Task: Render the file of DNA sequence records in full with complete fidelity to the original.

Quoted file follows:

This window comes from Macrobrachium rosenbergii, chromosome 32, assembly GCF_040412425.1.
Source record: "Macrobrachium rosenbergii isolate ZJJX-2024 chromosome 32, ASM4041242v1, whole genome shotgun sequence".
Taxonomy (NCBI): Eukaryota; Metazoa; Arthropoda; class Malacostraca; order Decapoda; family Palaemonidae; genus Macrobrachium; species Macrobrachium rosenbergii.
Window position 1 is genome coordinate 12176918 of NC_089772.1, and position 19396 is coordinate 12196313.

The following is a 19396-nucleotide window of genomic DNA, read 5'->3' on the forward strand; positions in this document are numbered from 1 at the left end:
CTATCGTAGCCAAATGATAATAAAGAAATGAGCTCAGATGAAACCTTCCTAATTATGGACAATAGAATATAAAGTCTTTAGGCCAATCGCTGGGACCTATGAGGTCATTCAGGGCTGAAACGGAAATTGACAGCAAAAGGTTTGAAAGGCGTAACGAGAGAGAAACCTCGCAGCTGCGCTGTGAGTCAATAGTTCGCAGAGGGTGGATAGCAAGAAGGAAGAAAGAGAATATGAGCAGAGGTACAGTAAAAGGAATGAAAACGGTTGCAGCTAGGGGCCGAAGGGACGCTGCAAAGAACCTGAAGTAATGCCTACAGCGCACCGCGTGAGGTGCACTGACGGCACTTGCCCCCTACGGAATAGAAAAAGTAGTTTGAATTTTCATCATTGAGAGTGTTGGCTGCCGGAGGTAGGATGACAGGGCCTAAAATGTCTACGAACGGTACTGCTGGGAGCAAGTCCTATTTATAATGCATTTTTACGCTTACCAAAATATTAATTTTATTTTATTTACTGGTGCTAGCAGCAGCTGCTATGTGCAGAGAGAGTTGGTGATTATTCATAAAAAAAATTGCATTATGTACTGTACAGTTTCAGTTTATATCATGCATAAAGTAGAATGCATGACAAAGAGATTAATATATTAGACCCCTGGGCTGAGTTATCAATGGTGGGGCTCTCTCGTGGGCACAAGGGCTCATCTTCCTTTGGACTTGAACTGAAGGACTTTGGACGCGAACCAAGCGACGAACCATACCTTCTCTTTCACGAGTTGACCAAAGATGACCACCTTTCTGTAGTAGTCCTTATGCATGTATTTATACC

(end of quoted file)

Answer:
This window comes from Macrobrachium rosenbergii, chromosome 32, assembly GCF_040412425.1.
Source record: "Macrobrachium rosenbergii isolate ZJJX-2024 chromosome 32, ASM4041242v1, whole genome shotgun sequence".
Taxonomy (NCBI): Eukaryota; Metazoa; Arthropoda; class Malacostraca; order Decapoda; family Palaemonidae; genus Macrobrachium; species Macrobrachium rosenbergii.
Window position 1 is genome coordinate 12176918 of NC_089772.1, and position 19396 is coordinate 12196313.

The following is a 19396-nucleotide window of genomic DNA, read 5'->3' on the forward strand; positions in this document are numbered from 1 at the left end:
CTATCGTAGCCAAATGATAATAAAGAAATGAGCTCAGATGAAACCTTCCTAATTATGGACAATAGAATATAAAGTCTTTAGGCCAATCGCTGGGACCTATGAGGTCATTCAGGGCTGAAACGGAAATTGACAGCAAAAGGTTTGAAAGGCGTAACGAGAGAGAAACCTCGCAGCTGCGCTGTGAGTCAATAGTTCGCAGAGGGTGGATAGCAAGAAGGAAGAAAGAGAATATGAGCAGAGGTACAGTAAAAGGAATGAAAACGGTTGCAGCTAGGGGCCGAAGGGACGCTGCAAAGAACCTGAAGTAATGCCTACAGCGCACCGCGTGAGGTGCACTGACGGCACTTGCCCCCTACGGAATAGAAAAAGTAGTTTGAATTTTCATCATTGAGAGTGTTGGCTGCCGGAGGTAGGATGACAGGGCCTAAAATGTCTACGAACGGTACTGCTGGGAGCAAGTCCTATTTATAATGCATTTTTACGCTTACCAAAATATTAATTTTATTTTATTTACTGGTGCTAGCAGCAGCTGCTATGTGCAGAGAGAGTTGGTGATTATTCATAAAAAAAATTGCATTATGTACTGTACAGTTTCAGTTTATATCATGCATAAAGTAGAATGCATGACAAAGAGATTAATATATTAGACCCCTGGGCTGAGTTATCAATGGTGGGGCTCTCTCGTGGGCACAAGGGCTCATCTTCCTTTGGACTTGAACTGAAGGACTTTGGACGCGAACCAAGCGACGAACCATACCTTCTCTTTCACGAGTTGACCAAAGATGACCACCTTTCTGTAGTAGTCCTTATGCATGTATTTATACC